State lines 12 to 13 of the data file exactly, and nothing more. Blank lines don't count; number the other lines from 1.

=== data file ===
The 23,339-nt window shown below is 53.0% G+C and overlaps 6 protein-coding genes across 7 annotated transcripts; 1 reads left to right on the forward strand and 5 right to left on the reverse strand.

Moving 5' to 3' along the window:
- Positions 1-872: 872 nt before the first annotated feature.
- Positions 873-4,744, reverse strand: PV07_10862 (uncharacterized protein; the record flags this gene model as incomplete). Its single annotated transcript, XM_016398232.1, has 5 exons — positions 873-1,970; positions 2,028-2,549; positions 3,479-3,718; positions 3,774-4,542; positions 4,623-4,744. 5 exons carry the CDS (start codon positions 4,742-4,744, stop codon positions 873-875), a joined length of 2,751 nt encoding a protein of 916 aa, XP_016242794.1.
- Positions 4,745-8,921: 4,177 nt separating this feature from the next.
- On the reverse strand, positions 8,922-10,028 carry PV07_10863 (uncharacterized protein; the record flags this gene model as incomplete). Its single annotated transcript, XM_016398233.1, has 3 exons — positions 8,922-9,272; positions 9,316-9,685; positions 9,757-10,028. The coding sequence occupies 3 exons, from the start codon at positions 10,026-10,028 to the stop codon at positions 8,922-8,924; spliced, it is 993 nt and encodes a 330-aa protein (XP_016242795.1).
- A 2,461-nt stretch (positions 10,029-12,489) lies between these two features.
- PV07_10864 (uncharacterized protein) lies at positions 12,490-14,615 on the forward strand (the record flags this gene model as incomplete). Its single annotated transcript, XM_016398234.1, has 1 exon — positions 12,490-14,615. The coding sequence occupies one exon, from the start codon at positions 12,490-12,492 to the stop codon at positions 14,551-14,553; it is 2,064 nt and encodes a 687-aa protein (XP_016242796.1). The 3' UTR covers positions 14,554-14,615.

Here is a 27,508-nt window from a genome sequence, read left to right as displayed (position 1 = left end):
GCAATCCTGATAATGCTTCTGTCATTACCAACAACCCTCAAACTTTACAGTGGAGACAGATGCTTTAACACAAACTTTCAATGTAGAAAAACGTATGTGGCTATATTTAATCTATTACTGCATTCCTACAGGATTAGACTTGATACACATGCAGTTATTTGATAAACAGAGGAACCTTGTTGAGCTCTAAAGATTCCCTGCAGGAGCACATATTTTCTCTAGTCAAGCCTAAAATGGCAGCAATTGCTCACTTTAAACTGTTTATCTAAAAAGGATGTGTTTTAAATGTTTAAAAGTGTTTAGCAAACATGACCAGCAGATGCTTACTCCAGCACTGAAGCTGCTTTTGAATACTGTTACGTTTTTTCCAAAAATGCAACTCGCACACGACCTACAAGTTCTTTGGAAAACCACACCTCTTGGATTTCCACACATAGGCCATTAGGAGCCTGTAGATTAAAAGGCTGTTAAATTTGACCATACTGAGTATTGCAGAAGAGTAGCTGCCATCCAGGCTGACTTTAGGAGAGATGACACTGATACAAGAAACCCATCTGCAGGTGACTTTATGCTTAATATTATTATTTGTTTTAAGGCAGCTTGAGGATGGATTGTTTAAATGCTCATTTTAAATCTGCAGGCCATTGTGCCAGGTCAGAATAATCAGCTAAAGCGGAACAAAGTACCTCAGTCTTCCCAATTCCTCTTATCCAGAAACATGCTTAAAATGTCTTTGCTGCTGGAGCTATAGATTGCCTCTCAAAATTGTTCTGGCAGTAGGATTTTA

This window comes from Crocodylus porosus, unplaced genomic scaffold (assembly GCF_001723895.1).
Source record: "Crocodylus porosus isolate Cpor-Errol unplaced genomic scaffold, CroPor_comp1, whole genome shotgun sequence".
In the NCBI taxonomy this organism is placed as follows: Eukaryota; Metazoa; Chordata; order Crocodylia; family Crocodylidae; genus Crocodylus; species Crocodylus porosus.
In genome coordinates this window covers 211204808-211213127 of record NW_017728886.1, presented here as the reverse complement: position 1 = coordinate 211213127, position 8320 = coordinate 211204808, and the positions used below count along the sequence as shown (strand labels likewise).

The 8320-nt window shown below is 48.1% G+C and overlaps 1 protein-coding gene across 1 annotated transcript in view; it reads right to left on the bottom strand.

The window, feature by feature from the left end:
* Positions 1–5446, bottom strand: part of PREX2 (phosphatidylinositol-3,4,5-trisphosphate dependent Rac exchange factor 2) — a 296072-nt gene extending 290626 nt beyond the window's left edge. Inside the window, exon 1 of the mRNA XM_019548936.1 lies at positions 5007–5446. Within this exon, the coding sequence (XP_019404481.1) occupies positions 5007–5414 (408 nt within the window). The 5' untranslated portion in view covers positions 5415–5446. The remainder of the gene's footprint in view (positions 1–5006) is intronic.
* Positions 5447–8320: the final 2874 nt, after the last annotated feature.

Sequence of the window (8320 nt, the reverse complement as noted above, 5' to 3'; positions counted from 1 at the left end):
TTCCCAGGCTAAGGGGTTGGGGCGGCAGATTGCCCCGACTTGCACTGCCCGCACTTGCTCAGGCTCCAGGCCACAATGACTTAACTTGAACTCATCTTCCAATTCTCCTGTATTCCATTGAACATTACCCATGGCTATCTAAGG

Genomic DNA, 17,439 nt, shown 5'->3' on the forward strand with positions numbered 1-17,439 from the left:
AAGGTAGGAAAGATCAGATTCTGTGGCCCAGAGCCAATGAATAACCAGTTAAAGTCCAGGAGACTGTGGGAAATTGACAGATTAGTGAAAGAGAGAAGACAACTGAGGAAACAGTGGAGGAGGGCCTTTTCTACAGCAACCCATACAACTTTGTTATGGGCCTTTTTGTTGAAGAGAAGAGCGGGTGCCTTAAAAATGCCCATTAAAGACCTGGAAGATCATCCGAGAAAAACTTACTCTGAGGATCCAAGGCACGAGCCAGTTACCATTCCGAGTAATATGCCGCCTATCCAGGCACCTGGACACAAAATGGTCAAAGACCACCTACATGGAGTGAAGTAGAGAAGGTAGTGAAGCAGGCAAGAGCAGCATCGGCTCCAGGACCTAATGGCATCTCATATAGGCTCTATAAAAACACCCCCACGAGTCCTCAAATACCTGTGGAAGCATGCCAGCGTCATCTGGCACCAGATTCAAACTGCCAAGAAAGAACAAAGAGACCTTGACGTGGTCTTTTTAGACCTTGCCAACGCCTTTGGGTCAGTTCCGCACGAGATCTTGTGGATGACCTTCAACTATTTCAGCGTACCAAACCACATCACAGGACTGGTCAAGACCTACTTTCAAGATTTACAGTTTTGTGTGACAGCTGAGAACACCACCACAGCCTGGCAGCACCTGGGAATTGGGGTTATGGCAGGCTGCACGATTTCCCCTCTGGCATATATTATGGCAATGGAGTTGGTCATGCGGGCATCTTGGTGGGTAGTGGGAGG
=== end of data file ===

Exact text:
Source record: "Crocodylus porosus isolate Cpor-Errol unplaced genomic scaffold, CroPor_comp1, whole genome shotgun sequence".
In the NCBI taxonomy this organism is placed as follows: Eukaryota; Metazoa; Chordata; order Crocodylia; family Crocodylidae; genus Crocodylus; species Crocodylus porosus.